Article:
Active travel options such as cycling, walking and scooting are great options for local people of all ages as we look to boost our fitness and stay green. From schools to local groups, the message is really catching on.
And with government COVID-19 restrictions and social-distancing rules likely to be in place for some time, finding alternatives to using public transport without jumping into your car remains as important as ever.
But active travel does not need to be a quick-fix solution just for lockdown. The benefits of choosing to walk and cycle for shorter journeys are clear at any time – and improved air quality and less congestion are just a part of the story.
Local people have been taking a few simple steps towards including active travel in their daily routine and the long-term benefits are clear.
A great example is Ealing resident Kirsty Fletcher who helps run the 4th Ealing Brownies and set up cycling training as part of the activities offered by the Brownies group they run.
Kirsty explains: “We were looking to add another activity that would help with our group keeping active and decided to introduce some cycling training – which proved a huge success.
“We were able to provide training for 15 brownies aged seven-10 over a period of a month last autumn. We taught techniques to help stopping, braking and generally staying safe. Sessions were an hour and you can see the children growing in confidence as they developed their skills.”
“Two girls could not cycle before prior to the training so we were able to offer one to one lessons. Even by one session we saw great progress and a week later one girl had achieved level 1 cycle provision.
“We borrowed bikes that were more suitable for that age group, as part of the Ealing Council cycle scheme. Due to popularity of cycling during lockdown, some girls did not have bikes at the right size, borrowing bikes allowed them to feel more comfortable cycling.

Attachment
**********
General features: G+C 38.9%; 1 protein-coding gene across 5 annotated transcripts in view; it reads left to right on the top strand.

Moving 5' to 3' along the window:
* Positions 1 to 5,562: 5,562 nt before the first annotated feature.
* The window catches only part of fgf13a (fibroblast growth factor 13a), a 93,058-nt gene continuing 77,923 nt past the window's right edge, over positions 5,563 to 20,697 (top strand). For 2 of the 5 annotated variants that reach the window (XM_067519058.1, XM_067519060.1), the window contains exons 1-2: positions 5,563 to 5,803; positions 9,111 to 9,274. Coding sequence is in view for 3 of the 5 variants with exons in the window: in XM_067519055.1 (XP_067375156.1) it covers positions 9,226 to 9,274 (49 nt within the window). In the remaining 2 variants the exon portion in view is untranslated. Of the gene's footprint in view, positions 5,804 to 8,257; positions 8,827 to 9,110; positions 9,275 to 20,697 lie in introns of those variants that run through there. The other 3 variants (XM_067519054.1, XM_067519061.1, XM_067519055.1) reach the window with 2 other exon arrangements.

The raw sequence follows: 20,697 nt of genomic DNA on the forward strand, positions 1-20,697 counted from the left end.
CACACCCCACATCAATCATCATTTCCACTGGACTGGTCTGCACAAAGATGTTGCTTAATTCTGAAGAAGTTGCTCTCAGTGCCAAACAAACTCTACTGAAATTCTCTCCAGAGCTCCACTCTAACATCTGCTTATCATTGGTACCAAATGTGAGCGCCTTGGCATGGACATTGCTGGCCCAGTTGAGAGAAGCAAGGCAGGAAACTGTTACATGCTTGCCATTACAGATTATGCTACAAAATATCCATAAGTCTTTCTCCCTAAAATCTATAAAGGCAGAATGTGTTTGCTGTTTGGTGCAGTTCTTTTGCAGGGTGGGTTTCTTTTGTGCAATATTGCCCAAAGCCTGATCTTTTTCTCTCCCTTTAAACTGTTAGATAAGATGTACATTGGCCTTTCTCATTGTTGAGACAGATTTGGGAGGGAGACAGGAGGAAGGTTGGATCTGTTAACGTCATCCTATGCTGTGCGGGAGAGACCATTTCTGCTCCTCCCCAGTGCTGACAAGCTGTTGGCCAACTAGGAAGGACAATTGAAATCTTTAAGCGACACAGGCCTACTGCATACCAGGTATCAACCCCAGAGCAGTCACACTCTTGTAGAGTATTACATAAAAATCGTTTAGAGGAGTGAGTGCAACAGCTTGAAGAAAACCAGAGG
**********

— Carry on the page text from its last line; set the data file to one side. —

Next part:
“We spilt the group into cycle ability from confident to nervous cyclists and this made a big difference because there is a wide range of abilities and we want to ensure that the training is suitable for all the girls.”
The sessions took place before lockdown but Kirsty believes the group can still build on the success of the training. She said: “We are working virtually at the moment to ensure that we follow the rules and maintain social distancing – it has been really popular and the brownies have engaged really well and achieved loads in a short space of time.
“Their newly acquired skills helped them to feel confident to cycle during leisure time, throughout lockdown, and some may be able to cycle to school when they return in March.”
The active travel message has not been lost on local schools too. Ealing and Notting Hill High School, for example, has been providing a huge range of fun and educational activities to help its pupils learn about the benefits of active travel and staying safe and sustainable on local roads.
Notting Hill & Ealing High School, GDST has been providing a huge range of fun and educational activities to help its pupils learn about the benefits of active travel and staying safe and sustainable on local roads.
Bella Henry, Facilities Manager at the school, has been involved every step of the way and explains: “Both Senior and Junior Schools pupils and staff are involved and we have a team of Eco Representatives in Year 10 to Year 12 who actively promote sustainable travel to incorporate good health from walking and cycling to school.